That instant, and all it implies, is what I cling to for sanity, and for a wise way to guide myself through a crazing moment when I think I’m losing it. I remind myself that my mind has been that clear (plasticity in practice, and recognizing a reality), that I’ve been that clear and strong before, so I can be that way again.

      Easier said than done, heh 😉 As you say, Carolyn, “I feel as though I’m dealing with a willful kid.” ~ In a way, yes, you are (hence the understanding that addiction has its own developmental process).

      We somehow have to *unlearn* addiction, if we can … unlearn each step we took to arrive at addiction (and some of those steps are very, very small, and sneaky … and deeply interior) … and we have to *notice* each step so we don’t fall ass over teakettle back down to the bottom of the stairs 😉 …

      Unlearning … and learning anew, all in the same instant. I’ve noticed how very much like a puppy’s nose my mind is. It just wants to sniff *everything*. I was such a snoop as a kid — into drawers, closets, and medicine cabinets; attics and basements and anywhere one could read; fridges and boxes and my Nana’s letter-writing desk that was shaped like a kidney and had a special chair. Its drawers were curved; the fourth one always stuck, so she’d know I’d been snooping … but she didn’t mind; in fact, she had two ‘treat drawers’ that were always stocked with little goodies from the elegant stationary store she volunteered at, like glittery pens and doodle pads …

      I’ve been training my thoughts in directions like that — into memories of bliss, because those moments *did* happen, and they suffused me for life — they are there now, they are real — as real as all the horror I’ve known — and I’m coming to understand that the feeling they evoke is the bliss I’ve been seeking all along.

      They were serene, and so simple … and safe. Warm, and warming (I live with some serious glitches in basic metabolic function, like maintaining a warm enough body temperature … and one of my imperatives for feeling bliss is to be *warm* ~ this is central to any imagery I work with). Nana’s apartment. Wherever I was, Nana was *home*. Soft-wattage table lamps, breakfast and tea and the radio news in her little kitchen nook. Nana was safety, mac ‘n’ cheese, blankies, and books. Magazines! ~ All of it: joy. Nana was love.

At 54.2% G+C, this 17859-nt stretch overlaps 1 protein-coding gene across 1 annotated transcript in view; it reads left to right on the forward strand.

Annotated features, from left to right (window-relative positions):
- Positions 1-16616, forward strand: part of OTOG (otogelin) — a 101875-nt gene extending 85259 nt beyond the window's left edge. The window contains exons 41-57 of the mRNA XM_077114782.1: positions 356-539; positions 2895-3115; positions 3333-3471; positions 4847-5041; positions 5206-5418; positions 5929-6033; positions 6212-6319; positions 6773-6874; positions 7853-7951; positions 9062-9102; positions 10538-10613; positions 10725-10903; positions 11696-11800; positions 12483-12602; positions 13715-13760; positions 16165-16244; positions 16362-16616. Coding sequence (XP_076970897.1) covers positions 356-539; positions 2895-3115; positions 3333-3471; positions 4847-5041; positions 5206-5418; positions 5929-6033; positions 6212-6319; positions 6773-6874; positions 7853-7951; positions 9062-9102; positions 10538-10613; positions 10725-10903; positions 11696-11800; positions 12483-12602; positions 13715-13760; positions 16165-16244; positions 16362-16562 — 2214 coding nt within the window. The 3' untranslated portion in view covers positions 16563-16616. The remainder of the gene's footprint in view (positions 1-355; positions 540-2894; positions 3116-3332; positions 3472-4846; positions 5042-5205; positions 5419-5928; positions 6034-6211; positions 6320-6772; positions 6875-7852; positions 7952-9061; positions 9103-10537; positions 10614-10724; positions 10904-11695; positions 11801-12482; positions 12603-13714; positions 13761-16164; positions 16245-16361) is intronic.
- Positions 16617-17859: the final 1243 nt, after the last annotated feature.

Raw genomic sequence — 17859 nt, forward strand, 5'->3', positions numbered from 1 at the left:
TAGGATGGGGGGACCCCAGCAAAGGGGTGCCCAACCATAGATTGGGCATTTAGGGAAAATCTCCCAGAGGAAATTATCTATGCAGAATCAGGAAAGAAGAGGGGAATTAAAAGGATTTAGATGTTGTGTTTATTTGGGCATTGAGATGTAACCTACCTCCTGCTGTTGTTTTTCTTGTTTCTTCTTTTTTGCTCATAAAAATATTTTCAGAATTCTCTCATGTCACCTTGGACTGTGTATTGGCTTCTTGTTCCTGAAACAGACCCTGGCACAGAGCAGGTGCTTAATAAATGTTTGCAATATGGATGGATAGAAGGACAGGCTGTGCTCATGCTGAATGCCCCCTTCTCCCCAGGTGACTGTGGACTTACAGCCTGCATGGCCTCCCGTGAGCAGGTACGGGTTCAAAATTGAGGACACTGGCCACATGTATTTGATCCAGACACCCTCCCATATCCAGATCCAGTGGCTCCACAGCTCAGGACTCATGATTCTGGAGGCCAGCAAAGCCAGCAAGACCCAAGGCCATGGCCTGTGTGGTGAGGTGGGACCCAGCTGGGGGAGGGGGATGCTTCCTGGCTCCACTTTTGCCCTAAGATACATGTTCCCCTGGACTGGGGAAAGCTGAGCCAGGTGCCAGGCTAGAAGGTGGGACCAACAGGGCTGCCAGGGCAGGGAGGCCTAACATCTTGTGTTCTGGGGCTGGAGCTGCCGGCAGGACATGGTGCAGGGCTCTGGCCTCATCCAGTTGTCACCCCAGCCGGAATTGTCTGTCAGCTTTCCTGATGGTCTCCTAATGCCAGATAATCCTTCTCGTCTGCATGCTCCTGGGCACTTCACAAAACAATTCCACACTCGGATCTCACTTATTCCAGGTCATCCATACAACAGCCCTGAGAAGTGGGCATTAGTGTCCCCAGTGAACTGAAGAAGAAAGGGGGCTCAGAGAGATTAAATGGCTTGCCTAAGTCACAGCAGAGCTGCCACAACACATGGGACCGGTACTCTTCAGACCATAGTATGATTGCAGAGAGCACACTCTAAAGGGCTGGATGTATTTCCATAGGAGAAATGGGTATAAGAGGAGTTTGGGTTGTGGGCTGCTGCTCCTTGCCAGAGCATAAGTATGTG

All of it: in me. Of me. THIS HAS BEEN. I’m remembering moments like these so often now, and *focusing* on them. Noticing them and the feeling of them — what this feeling does through me as I deepen my awareness of the memory.

      To notice an authentic, quiet, pervasive feeling of bliss — to know that this feeling is real *because you have even once felt it* and it is still with you right now — and to know that this simple feeling is a basis of sanity … one step at a time.

      The whole process of stepping away from the crazed, and into the sane, one step at a time …

      There’s a gentling that happens. It’s not like the crazing is any easier to experience … but I am getting better at catching it with awareness and easing its panic. ~ It’s a very interior process; silent; it’s caught my attention, and I’m noticing it.

      I see a clawing, infant hand. It is NEED.

      What step do I take now?

      What do I do with this NEED?

      Now?

      … That’s how minute some of my steps have become. To remain with my NEED for a second or two — long enough to say, ‘Breathe…’ to myself, and to breathe — and then to begin to look. At the NEED.

      It always looks like an infant, whose little hand, somehow, is clawing up to my face. Clawing at air.

      I’ve not been a mother, by choice. I mourn this, still, and was wise in my choice.

      I’m learning how to mother now. To mother myself: to care enough about my own life that I will tend and sustain it. Love it.

      Mothers — and all who tend to infants — have to notice, notice, notice. Constantly. They have to monitor and scan. Always train an eye on the child. Be present, be present, be present … See what is, see what is, see what is …

      So do we when we begin to wrangle with our nemesis, addiction.

      I see my own addictive ‘archetype’ as that clawing, infant hand. The image invokes a certain fisting in my chest and solar plexus. I sense it as something between discomfort and pain. I don’t like it; it doesn’t feel good. I have to do something about it.